After a round of self-esteem exercises on our own, Vera House, Inc. co-exective director Randi Bregman joined the Baobab Society and Women's Caucus to answer questions about recognizing domestic abuse, and helping our friends and families find the sense of worth and safety they deserve. People stay in abusive relationships for lots of reasons, including fear of the unknown and some comfort with the familiar (the devil you know....). Often, they "want the relationship to continue, but the abuse to end." The best thing that we can do for those we know are at risk: be good supportive listeners and keep at it. Model a concerned relationship. It's a big decision about whether or not to involve authorities--you might fear reprisal, or fear that this act might offend the person you are trying to protect. "Do not put yourself at risk by trying to intervene directly." Direct them to local resources: locally, Vera House and the Rape Crisis center have recently merged (Vera House, Inc) to provide comprehensive assistance, 24/7. Sadly, 70% of the clients of the Rape Crisis Center are children.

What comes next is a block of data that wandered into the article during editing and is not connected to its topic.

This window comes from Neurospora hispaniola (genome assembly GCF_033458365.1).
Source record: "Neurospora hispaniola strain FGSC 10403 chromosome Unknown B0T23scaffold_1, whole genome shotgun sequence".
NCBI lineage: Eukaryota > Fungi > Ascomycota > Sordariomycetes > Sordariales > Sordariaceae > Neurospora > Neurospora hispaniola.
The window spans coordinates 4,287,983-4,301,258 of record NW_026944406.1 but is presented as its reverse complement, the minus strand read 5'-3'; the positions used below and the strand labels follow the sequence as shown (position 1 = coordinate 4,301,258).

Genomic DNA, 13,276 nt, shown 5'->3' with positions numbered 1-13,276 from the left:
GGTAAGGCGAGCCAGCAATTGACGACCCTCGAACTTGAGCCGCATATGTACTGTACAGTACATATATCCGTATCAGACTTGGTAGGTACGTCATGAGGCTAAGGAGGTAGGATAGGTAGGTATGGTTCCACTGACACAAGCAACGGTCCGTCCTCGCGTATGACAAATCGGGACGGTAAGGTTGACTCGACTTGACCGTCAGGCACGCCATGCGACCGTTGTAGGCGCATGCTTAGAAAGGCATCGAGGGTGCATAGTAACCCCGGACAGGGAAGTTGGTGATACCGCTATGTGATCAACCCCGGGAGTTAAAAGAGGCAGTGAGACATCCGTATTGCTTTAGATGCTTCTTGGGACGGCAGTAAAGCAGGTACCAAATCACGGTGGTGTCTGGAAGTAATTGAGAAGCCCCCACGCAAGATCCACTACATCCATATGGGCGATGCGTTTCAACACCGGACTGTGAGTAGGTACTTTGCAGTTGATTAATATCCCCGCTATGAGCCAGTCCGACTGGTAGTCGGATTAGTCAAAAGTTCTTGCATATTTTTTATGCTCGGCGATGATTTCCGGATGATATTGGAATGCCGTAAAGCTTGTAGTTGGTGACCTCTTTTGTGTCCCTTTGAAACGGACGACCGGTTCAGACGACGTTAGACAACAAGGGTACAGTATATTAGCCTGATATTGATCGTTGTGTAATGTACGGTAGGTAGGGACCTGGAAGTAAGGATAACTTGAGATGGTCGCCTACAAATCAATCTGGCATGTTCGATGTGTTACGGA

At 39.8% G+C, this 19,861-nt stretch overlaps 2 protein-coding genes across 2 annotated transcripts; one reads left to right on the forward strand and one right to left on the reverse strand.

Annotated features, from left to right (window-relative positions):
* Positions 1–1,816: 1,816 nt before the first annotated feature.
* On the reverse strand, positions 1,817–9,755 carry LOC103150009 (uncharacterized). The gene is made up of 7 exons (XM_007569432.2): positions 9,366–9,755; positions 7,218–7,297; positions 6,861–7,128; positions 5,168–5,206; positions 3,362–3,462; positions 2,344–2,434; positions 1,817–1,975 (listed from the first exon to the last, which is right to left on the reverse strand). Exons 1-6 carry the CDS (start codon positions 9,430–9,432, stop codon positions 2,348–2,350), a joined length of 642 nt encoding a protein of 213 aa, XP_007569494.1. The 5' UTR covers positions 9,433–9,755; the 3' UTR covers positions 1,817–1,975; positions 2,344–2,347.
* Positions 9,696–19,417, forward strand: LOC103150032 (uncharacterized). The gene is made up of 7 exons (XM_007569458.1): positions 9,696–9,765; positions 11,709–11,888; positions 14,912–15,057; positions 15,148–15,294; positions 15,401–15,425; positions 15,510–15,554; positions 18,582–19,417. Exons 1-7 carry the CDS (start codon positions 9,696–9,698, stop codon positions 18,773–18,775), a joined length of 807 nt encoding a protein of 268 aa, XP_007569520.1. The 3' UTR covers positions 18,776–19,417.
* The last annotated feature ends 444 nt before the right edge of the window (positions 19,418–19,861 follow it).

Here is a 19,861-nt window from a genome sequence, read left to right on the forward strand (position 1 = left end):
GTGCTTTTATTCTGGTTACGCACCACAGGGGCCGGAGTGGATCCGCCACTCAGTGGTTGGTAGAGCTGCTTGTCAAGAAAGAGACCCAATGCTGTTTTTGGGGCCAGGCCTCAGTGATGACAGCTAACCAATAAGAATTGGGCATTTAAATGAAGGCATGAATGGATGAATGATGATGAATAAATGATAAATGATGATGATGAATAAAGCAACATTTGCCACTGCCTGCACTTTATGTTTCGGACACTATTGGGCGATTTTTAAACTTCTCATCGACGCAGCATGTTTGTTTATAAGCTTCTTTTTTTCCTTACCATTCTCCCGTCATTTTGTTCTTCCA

When are children at risk? It used to be that they were
only considered to be in harm's way when abuse was directed at
them. The current thinking has evolved, however, to
recognize that it isn't good for their emotional and long-term
well being to repeatedly witness such acts. Teachers and
medical professionals are mandatory reporters if they suspect a
child is in any danger.
We also asked about the sensitivity of police when someone has
been raped, should the initial response be to call the police?
No--first go to
the hospital to 1. tend to physical injuries 2. collect
evidence and 3. talk to an advocate who can advise and notify
authorities if victim chooses to do so.